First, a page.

In Morphy v Beaufort Townsville Pty Ltd & Jaguar Land Rover Australia Pty Ltd (Civil Claims) [2018] VCAT 1520 (Proceedings) the Victorian Civil and Administrative Tribunal (VCAT) awarded a landmark sum of $283,000 to the purchaser of a Range Rover after determining that the vehicle suffered from a “major failure” entitling her to reject the vehicle and receive a full refund of its purchase price.

Mills Oakley acted for the First Respondent, Beaufort Townsville Pty Ltd (Beaufort) which was the car dealership from which Mrs Morphy purchased the vehicle.

Background

The Applicant, Sally Morphy, bought a Range Rover (Vehicle) from Beaufort in 2015 for the sum of $235,074.08.  The Vehicle was imported into Australia by the Second Respondent, Jaguar Land Rover Australia Pty Ltd (JLRA).

Shortly after Mrs Morphy took delivery of the Vehicle, problems arose. Including:

  1. the coolant warning light and the gearbox warning light would constantly illuminate due to coolant leaking into the engine, contaminating the engine oil;
  2. the Vehicle regularly overheated because the coolant was leaking into the engine;
  3. the engine exhibited excessive carbon deposits; and
  4. the Vehicle would fail to start without warning.

On each occasion when the above issues presented themselves, Mrs Morphy would take the Vehicle in to her local Jaguar dealership to be serviced. On each occasion, Mrs Morphy was assured that there were no issues with the Vehicle, or that the issues had been fixed, however above problems continued to occur.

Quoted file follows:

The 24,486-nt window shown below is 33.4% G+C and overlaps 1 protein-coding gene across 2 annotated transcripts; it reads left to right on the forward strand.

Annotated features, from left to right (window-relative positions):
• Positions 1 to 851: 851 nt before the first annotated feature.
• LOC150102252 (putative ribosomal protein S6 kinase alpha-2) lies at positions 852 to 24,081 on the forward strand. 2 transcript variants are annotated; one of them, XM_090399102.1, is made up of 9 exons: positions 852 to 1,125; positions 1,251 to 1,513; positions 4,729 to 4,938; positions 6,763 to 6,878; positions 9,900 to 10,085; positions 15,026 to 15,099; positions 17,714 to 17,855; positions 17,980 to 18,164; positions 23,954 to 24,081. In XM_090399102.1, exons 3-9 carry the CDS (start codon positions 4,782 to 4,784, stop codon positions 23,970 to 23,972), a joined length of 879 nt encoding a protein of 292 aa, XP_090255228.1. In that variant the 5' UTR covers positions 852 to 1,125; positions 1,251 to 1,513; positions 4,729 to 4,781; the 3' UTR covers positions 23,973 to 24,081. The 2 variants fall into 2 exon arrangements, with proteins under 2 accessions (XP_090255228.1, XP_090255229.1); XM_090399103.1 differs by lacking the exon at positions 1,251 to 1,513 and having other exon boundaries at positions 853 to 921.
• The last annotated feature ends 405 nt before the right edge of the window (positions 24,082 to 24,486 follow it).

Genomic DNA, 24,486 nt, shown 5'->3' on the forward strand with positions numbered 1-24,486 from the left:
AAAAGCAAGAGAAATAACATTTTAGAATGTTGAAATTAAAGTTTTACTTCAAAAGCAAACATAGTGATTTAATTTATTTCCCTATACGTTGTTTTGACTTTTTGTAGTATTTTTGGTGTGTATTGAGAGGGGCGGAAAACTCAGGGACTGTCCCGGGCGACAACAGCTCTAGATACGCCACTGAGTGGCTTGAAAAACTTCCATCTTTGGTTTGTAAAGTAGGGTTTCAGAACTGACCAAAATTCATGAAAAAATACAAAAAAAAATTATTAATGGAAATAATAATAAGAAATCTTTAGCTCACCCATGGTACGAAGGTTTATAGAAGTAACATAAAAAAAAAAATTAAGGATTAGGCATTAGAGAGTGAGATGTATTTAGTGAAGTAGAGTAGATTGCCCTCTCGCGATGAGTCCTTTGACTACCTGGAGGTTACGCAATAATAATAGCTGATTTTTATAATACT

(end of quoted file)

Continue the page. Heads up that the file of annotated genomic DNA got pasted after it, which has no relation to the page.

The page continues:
After numerous attempts to repair the Vehicle, and despite the fact that it had travelled only 19,000 kilometres, on 27 November 2016, Mrs Morphy refused to use the Vehicle any further and garaged it. Shortly after this, on 22 December 2016 Mrs Morphy’s solicitors wrote to Beaufort formally rejecting the Vehicle, and seeking a refund.

The Claim – Consumer Guarantees

The Australian Consumer Law (ACL) provides for a guarantee to all consumers that goods purchased will be of “acceptable quality”.[1] In some circumstances, goods will fall so far short of the standard required in order to be of “acceptable quality” that those goods will be deemed to contain a “major failure”. If goods are held to have suffered a “major failure”, the consumer is entitled to formally reject those goods, and to receive a full refund.

In this case, in determining whether the Vehicle was of “acceptable quality”, VCAT was required to consider whether a reasonable consumer  would regard the Vehicle as fit for its purpose, free from defects, safe or durable[2] having regard to certain factors contained in the ACL.

Ultimately, VCAT found that the problems Mrs Morphy experienced with the Vehicle were substantial and given the Vehicle could not even be relied upon to start, rendered the Vehicle unfit for even its basic purpose and hence, the Vehicle was not of “acceptable quality” as required by the ACL.

Following this finding, VCAT needed to determine whether the Vehicle fell so far short of the required quality that it could be considered to have suffered from a “major failure”.[3] Section 260 of the ACL sets out a list of factors determining when a “major failure” has occurred. Relevantly, the following factors were considered by VCAT:

  • would a reasonable consumer have acquired the Vehicle had they been fully aware of the nature and extent of the failure;
  • was the Vehicle substantially unfit for purpose, and could it not be easily remedied within a reasonable time; and
  • was the Vehicle unsafe.

VCAT found that Mrs Morphy had demonstrated each of the above factors, finding that a reasonable person acquainted with the nature and extent of the Vehicle’s failures would not have purchased the Vehicle, especially given the substantial price paid by Mrs Morphy for the Vehicle.  Additionally, Mrs Morphy had taken the vehicle to be repaired on numerous occasions and still the problems persisted. Finally, and perhaps most damningly, the auto expert called by Mrs Morphy gave evidence that the Vehicle was liable to sudden and catastrophic engine failure.[4]